Finally we discussed Peter’s mention of the sacrament of Baptism. Peter declared that the saving of Noah’s family at the time of the flood was a “figure” of baptism. That is, the Old Testament salvation of Noah’s family by water was a type of the New Testament salvation by water, Baptism. So we talked a bit about typology. As the floodwaters lifted Noah’s family to safety, because of Noah’s faith in what God had told him; likewise today, Baptism symbolizes our faith in the resurrection of Jesus, which saves us.
We noticed that Peter went on to say that the saving factor in the New Testament situation is not Baptism per se, but Christ’s resurrection. It is our faith in the resurrection of Jesus (expressed in our Baptismal vows) that saves us.
Finally we saw Peter make three closely related statements in verse 22. The first was that Jesus had “gone into heaven.” Of course that was a reference to Jesus’ ascension. The second was that Jesus “is at God’s right hand.” That means that Jesus, by virtue of his resurrection and ascension, has returned to his place of power in the Godhead. And the third was that the “angels, authorities and powers” are subject to Jesus. That completes the review.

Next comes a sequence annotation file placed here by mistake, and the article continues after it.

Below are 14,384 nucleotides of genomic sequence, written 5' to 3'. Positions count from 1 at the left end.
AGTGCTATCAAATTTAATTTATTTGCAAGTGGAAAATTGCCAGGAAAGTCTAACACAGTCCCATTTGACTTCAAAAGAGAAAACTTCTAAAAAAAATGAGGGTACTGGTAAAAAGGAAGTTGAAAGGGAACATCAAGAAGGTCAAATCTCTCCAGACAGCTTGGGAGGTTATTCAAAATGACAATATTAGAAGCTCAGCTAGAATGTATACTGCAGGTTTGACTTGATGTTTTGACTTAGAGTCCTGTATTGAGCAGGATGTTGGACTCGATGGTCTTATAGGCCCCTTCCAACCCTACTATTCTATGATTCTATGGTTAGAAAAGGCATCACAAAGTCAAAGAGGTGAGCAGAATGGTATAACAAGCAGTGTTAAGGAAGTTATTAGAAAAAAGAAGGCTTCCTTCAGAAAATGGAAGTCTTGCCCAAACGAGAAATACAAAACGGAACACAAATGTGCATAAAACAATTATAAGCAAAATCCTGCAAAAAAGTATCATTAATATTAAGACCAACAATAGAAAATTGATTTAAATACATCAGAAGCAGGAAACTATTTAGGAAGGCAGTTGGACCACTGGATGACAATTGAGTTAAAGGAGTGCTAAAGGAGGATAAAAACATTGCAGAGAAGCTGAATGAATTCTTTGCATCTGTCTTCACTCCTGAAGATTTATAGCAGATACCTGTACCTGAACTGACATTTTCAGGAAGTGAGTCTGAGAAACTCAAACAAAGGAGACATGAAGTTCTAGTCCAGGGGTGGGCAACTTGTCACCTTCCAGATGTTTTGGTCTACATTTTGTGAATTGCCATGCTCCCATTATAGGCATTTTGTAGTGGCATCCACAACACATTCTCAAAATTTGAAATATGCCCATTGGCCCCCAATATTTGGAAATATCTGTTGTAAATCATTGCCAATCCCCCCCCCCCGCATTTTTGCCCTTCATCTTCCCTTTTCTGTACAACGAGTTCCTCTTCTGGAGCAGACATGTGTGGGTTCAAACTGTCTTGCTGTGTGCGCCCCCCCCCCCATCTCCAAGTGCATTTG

All right, please turn to 4:1-11, which continues Peter’s exhortations regarding Christian suffering. First, 4:1-2 must be interpreted according to its context. The “therefore” in verse one points us back to the previous paragraph, where Peter declared in chapter three, verse eighteen, “Christ suffered for sins.” Of course that suffering took place on the cross. Then Peter said, in verse 21, that Baptism symbolizes our salvation that comes through faith in Jesus’ death and resurrection.
Then here in 4:1 Peter says, “Therefore, since Christ suffered in his body [literally in the flesh] arm yourselves with the same attitude [or mind], because he who has suffered in his body [again literally in the flesh] is done with sin” (NIV). Remember, these people to whom Peter was writing were suffering persecution. And Peter exhorted them to have the same mind that Jesus had when he suffered.
And Peter tells them why in verse two: “As a result, he does not live the rest of his earthly life for evil human desires, but rather for the will of God.” Our faith isn’t really complicated. We believe in Jesus, and suffer if necessary, in order to be done with sin and live the rest of our lives for the will of God. Anyone can understand that. Not everyone is willing to do it, but everyone can understand it.